Did you know our Specials are volunteers, with the policing powers of regular police officers?
During Volunteers’ Week, we’re celebrating the dedication of all our volunteers and National Specials Weekend is an opportunity to showcase their work.
We currently have 300 Specials and many of them were out at the weekend (Friday 2 June to Sunday 4 June) supporting their communities as usual, giving 893 hours of their spare time to help people and keep you safe.
Across Essex, they attended 161 incidents, carried out 305 hours of extra patrols and assisted in 15 arrests. Several were also on duty at Colchester Police Station open day, visited by 2,700 people.
“As well as special constables on our community policing teams, we also have several teams of specialist Specials who are dedicated to supporting our Roads Policing teams, working alongside their regular colleagues to keep our county’s roads safe all-year round. “National Specials Weekend gives us an opportunity to highlight what these officers can do, given their specialist skills and training. They led two operations, one to target vehicle-related anti-social behaviour in the Lakeside area and a second focusing on passengers who think they can drive home from Stansted Airport while still under the influence of drink or drugs. “By detecting a number of serious offences, our officers may well have prevented a number of severe or fatal injuries which could have resulted had they not done so. “Our operations remain ongoing and anyone who chooses to drive on the roads of Essex should think twice before threatening the safety of themselves or their fellow road-users.” Special Inspector Martin Beale, of our Roads Policing Unit
On Friday evening, Specials with our Operational Policing Command led an operation targeting criminals using the roads network in the Lakeside and Grays area.
They also kept an eye out for motorists committing Fatal Four offences – speeding, drink or drug driving, using a mobile phone while driving and not wearing a seatbelt – in support of Vision Zero, the ambition to eliminate deaths and serious injuries on Essex Roads by 2040.
One van, stopped on suspicion of being over-laden was seized under Section 165A of the Road Traffic Act 1988 and the driver reported for having no insurance to drive it.
Another driver, found to have a provisional licence, also had their vehicle seized and was reported for driving otherwise in accordance with licence.
And one driver was reported for careless driving following a collision near South Ockendon.
On Saturday, Specials from Operational Policing Command patrolled Stansted Airport and its car parks, also setting up a vehicle checkpoint, following concerns that some drivers are leaving the airport are under the influence of drink or drugs.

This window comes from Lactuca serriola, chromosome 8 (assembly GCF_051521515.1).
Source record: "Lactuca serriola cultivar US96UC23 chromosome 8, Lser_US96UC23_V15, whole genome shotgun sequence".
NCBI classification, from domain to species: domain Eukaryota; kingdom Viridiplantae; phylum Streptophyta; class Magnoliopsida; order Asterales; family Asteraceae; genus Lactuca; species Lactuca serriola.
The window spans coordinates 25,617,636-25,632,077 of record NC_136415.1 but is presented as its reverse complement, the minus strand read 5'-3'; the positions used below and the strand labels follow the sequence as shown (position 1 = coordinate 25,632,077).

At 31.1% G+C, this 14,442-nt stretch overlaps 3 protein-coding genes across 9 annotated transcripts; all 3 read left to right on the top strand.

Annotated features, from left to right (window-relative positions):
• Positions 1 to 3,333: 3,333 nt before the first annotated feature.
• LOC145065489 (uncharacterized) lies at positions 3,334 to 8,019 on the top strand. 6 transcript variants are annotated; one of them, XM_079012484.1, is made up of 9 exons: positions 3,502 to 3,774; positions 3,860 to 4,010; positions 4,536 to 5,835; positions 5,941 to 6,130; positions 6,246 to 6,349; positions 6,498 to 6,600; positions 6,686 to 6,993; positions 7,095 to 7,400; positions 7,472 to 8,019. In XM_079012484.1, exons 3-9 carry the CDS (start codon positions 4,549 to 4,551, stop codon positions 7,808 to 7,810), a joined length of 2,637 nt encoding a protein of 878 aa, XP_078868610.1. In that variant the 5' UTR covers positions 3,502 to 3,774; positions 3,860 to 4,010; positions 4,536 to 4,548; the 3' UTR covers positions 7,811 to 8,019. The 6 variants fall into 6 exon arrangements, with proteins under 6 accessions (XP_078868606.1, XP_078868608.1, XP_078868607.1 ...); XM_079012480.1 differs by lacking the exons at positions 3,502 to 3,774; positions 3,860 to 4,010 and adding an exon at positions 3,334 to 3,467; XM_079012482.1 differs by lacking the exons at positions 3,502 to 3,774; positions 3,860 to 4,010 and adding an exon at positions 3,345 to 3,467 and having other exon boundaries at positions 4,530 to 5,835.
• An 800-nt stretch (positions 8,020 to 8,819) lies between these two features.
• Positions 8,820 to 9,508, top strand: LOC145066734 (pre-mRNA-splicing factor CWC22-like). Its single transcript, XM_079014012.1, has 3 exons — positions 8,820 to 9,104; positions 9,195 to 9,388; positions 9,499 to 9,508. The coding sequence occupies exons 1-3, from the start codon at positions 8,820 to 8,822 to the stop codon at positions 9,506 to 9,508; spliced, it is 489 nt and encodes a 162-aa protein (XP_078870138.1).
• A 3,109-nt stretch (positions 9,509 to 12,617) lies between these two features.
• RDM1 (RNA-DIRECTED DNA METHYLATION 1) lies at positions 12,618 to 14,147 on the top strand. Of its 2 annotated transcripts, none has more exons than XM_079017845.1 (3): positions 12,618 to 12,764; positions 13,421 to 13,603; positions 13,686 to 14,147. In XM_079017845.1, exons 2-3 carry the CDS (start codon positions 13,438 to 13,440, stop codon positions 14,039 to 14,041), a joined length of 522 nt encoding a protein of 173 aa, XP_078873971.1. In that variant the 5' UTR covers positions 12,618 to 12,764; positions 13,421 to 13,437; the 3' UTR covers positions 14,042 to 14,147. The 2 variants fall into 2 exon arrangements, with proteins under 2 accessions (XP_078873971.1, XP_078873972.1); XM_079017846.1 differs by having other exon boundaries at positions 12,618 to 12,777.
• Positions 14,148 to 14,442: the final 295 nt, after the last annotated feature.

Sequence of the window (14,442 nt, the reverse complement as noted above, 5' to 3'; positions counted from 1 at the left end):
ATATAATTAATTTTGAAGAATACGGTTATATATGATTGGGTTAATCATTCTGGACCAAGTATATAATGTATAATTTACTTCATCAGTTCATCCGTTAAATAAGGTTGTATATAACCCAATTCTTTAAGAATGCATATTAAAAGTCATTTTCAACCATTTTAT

One person was arrested on suspicion of drug-driving after collecting passengers from the airport.
A car belonging to a family of four was issued with a prohibition notice after officers spotted it had two bald tyres. Because the car was unroadworthy, it was not allowed to be driven any further and they had to make alternative travel arrangements.
Another family of four also had to make alternative arrangements because officers spotted a 12-year-old sharing a seat with a relative in their three-seater van.
During the two operations, a total of five motorists were reported for speeding, another 14 for endorsable offences such as driving while using a mobile phone and six for non-endorsable offences, such as not using a seatbelt. A total of four vehicles were seized, three for not being insured and one on behalf of the Driver Vehicle Licensing Authority (DVLA).
A total of eight drivers were breath-tested and two given roadside drugs wipes.
Leon Dias is the Special Superintendent for Operational Policing and was awarded the British Empire Medal for services to policing in last year’s Queen’s Birthday Honours.
“Joining the Specials is one of the best things I have ever done. If you are thinking about volunteering as a Special, I would recommend it 100% as it’s a fantastic volunteering experience. “This weekend, we wanted not only to recognise the amazing work our volunteer officers do but showcase they skills they acquire by volunteering with us and receiving specialist training. “The Specials who worked on the two operations had been trained in skills ranging from Response and Advanced driving to the use of Stingers and specialist dashboard cameras. “The success of this weekend is a testament to both the commitment of Essex Police to train and equip its volunteers and to the officers for investing their own time in learning new skills and making full use of them.” Special Superintendent Leon Dias
Specials have the same powers as regular officers and dedicate at least 16 hours a month to policing, alongside their other commitments.